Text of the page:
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Reprod Toxicol. 2016 Oct;65:76-86. doi: 10.1016/j.reprotox.2016.07.002. Epub 2016 Jul 10.

Maternal exposure to di-2-ethylhexylphthalate and adverse delivery outcomes: A systematic review.

Author information

1
Department of Epidemiology, College of Public Health and Health Professions and College of Medicine, University of Florida, 2004 Mowry Rd., Gainesville, FL 32610, USA. Electronic address: lyaghjyan@ufl.edu.
2
Department of Biostatistics, College of Public Health and Health Professions and College of Medicine, University of Florida, 2004 Mowry Rd., Gainesville, FL 32610, USA. Electronic address: glghita0429@ufl.edu.
3
Department of Pediatrics, University of Florida, College of Medicine, 1699 SW 16th Avenue, Gainesville, FL 32608, USA. Electronic address: dumonmd@peds.ufl.edu.
4
Department of Chemistry, College of Liberal Arts and Sciences, 125 Buckman Dr., Gainesville FL 32611, USA. Electronic address: ryost@chem.ufl.edu.
5
Division of Public Health Sciences, Department of Surgery, Washington University in St. Louis School of Medicine, 660 S. Euclid Ave., St. Louis, MO 63110, USA. Electronic address: changsh@wudosis.wustl.edu.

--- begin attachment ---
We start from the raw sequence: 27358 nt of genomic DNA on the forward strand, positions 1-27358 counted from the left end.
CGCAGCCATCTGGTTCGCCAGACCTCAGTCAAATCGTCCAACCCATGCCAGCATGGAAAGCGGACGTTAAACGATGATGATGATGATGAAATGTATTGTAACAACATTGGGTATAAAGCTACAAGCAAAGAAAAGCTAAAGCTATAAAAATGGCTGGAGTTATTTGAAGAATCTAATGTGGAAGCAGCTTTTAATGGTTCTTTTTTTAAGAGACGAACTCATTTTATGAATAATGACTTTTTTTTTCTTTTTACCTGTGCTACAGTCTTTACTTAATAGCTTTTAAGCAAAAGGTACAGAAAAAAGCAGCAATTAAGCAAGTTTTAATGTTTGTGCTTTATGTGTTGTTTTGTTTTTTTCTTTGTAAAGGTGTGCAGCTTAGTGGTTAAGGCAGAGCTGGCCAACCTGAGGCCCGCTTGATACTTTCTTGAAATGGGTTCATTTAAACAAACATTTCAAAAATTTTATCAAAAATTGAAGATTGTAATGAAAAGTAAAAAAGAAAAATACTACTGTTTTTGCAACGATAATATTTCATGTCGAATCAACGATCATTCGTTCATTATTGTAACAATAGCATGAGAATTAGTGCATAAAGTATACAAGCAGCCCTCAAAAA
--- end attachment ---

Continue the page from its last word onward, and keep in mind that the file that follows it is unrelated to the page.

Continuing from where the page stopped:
Abstract

Adverse pregnancy outcomes, including preterm delivery, short gestational age, and abnormal birth weight, remain a public health concern. The evidence on the association of the most common phthalate, di-2-ethylhexyl phthalate (DEHP) with adverse pregnancy outcomes remains equivocal. This systematic review summarizes published studies that investigated the association of DEHP with preterm delivery, gestational age, and birthweight. A comprehensive literature search found 15 relevant studies, most of which evaluated more than one outcome (four studies for preterm delivery, nine studies for gestational age, and ten studies for birthweight). Studies varied greatly with respect to study design, exposure assessment, analytical methods, and direction of the associations. We identified important methodological concerns which could have resulted in selection bias and exposure misclassification and contributed to null findings and biased associations. Given limitations of the previous studies discussed in this review, more thorough investigation of these associations is warranted to advance our scientific knowledge.

KEYWORDS:

Birthweight; Gestational age; Phthalate exposure; Preterm delivery

PMID:
27412369
PMCID:
PMC5067201
DOI:
10.1016/j.reprotox.2016.07.002
[Indexed for MEDLINE]
Free PMC Article

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